Even though the court and counsel had a lengthy consultation about the instructions and the issues that would be given to the jury prior to the court's charge, no request was made that intervening cause be included and it was not. It is now claimed that this omission, as an error with respect to fundamental law, can be raised for the first time on appeal, citing Carlson v. Fredsall, 228 Minn. 461, 37 N.W.2d 744. Of course, if the negligence of Mrs. Baumgartner was not an intervening or superseding cause, there was no error in omitting the instruction from the court's charge.

What is an intervening or superseding cause that will insulate the negligence of an original wrongdoer is, like many other areas in the law of negligence, something that is not easy to define. There is no absolute yardstick by which it can be measured. Each case must more or less stand on its own facts. Search for a similar case in which it has been held that the action of the second wrongdoer was or was not an intervening cause leads into a labyrinth of decisions from which can be plucked one that will fit just about any fact situation. Many of the cases talk in terms of foreseeability or unforeseeability of the action by the second wrongdoer, but those, too, present a test that is quite unsatisfactory. In a case such as this it is primarily a question of defendant's obligation or duty to the injured plaintiff.[1] In other words, was the duty of the first wrongdoer a continuing one or was it something that had come to rest? If it was a continuing duty, the first wrongdoer would not be relieved from the consequences of his negligence merely because another concurring act of negligence came into play to bring about the result. It is obvious that here the regulations governing the operation of a school bus recognize unpredictability of children. Thus they are not to be discharged until all traffic approaching from either direction has come to a stop. This duty is not discharged simply by extending the stop sign and activating the flashing lights. Once having permitted the children to leave the bus, the driver is under a further and continuing duty to guide them safely across the highway if *738 they must cross. While appellants argue that plaintiff was in a safe position even though outside the bus, had the approaching car stayed on its side of the road, the fact remains that the duty to protect the children continued until they were safely on the other side of the highwayeither by keeping them in the bus until it was safe for them to cross, or by guiding them when they were outside the bus. Nor does the fact that the Baumgartner car was so far away when the children were discharged that in the absence of gross negligence Mrs. Baumgartner could have stopped the car relieve the driver of the bus of his duty. The bus driver is given authority to control traffic approaching the bus while taking on or discharging children and a further duty to protect the children from danger caused by negligent failure of approaching traffic to obey the signs he gives. If it were certain that approaching traffic would stop in obedience to the driver's signals, other precautionary measures would be unnecessary; but the fact that some drivers do not obey stop signs is the very reason for the necessity of regulations requiring school bus drivers to protect the children until they are in a place of safety. We are convinced here that the negligence of Mrs. Baumgartner was not an intervening cause and that the jury could find that the failure of the driver of the school bus to follow the regulations with which he was familiar was a concurring cause in bringing about the injuries, by permitting the school children to be in a place of danger.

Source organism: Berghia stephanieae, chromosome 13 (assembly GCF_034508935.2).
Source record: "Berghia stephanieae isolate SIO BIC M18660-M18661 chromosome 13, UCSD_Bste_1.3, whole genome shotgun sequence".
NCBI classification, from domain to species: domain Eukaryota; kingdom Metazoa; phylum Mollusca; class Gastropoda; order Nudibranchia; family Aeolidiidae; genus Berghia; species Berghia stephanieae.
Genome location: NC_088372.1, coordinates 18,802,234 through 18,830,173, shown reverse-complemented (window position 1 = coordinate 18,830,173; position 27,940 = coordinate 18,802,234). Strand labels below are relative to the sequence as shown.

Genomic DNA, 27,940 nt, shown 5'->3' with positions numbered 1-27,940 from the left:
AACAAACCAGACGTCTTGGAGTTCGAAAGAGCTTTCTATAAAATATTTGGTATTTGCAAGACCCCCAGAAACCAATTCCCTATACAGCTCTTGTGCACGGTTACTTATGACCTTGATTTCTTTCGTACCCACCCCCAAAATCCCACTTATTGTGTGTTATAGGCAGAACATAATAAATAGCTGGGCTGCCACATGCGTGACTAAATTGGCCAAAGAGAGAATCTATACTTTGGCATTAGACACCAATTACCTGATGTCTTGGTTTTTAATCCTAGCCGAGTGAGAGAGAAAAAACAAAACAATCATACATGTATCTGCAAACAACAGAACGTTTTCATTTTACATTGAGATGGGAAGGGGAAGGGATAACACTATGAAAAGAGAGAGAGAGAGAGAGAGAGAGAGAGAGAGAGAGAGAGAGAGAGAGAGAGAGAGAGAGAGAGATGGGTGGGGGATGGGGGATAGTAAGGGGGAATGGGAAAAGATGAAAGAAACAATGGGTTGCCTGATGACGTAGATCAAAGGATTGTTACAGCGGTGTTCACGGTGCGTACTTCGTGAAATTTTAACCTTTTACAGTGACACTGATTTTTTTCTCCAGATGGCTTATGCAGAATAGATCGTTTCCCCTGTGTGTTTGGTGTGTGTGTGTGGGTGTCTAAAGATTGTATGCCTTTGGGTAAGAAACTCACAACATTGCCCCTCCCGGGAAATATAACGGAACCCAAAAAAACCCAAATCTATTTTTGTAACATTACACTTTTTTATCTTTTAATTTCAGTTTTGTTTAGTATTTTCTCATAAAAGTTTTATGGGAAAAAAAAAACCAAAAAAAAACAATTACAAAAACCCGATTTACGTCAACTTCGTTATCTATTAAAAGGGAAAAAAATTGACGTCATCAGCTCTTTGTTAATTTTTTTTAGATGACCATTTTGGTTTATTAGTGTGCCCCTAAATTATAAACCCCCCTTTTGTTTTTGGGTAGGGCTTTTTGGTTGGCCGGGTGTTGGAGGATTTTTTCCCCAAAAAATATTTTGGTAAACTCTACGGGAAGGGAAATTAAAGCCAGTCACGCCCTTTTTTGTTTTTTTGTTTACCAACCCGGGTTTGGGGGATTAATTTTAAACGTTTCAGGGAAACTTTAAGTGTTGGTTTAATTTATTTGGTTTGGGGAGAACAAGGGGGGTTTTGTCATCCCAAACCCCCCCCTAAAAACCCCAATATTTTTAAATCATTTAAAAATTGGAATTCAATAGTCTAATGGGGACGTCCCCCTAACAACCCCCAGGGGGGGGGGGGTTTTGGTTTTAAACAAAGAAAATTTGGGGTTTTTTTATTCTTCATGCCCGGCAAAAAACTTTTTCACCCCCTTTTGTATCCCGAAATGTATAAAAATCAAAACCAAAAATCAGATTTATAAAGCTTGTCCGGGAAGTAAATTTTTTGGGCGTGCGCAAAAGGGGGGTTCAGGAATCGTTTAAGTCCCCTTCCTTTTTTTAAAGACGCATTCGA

3. Appellants also argue that it was error for the court to read to the jury the regulations adopted by the board of education. Inasmuch as these regulations are adopted pursuant to the requirement of law, we think they would have the force and effect of law. Any other holding would render them valueless. We see no error in reading them to the jury as part of the tests to be applied in determining whether the bus driver exercised that degree of care which was required of him.[2]

4. The case was submitted to the jury on a special verdict. It is now claimed that the court erred in the form of the verdict. One of the questions submitted to the jury with respect to liability was, "Was Ann Baumgartner guilty of negligence which was a direct cause of the accident?" The same question was submitted with respect to the negligence of Hultgren and the contributory negligence of plaintiff. It is the position of appellants that the question is double and that the issues of negligence and proximate cause should have been submitted as separate questions. Here the position of appellants was made known to the trial court before he charged the jury. While we think it would be better to submit the case on separate questions for the reason that it is possible for a party to be guilty of negligence which is not the proximate cause, and it would be impossible to separately answer the questions as submitted, we feel that here there was no reversible error because any negligence of either driver in this case would surely be a proximate cause. The question might become serious if we were persuaded that the negligence of Mrs. Baumgartner was or could have been an intervening cause; but we are persuaded otherwise, so we do not think there was any harm in submitting the case to the jury on the questions as framed.

In view of our decision on the main issues we see no need of discussing other matters raised by the appeal.



[1] See, Prosser, Torts (3 ed.) § 51, p. 313.

[2] Foster v. Herbison Const. Co., 263 Minn. 63, 115 N.W.2d 915.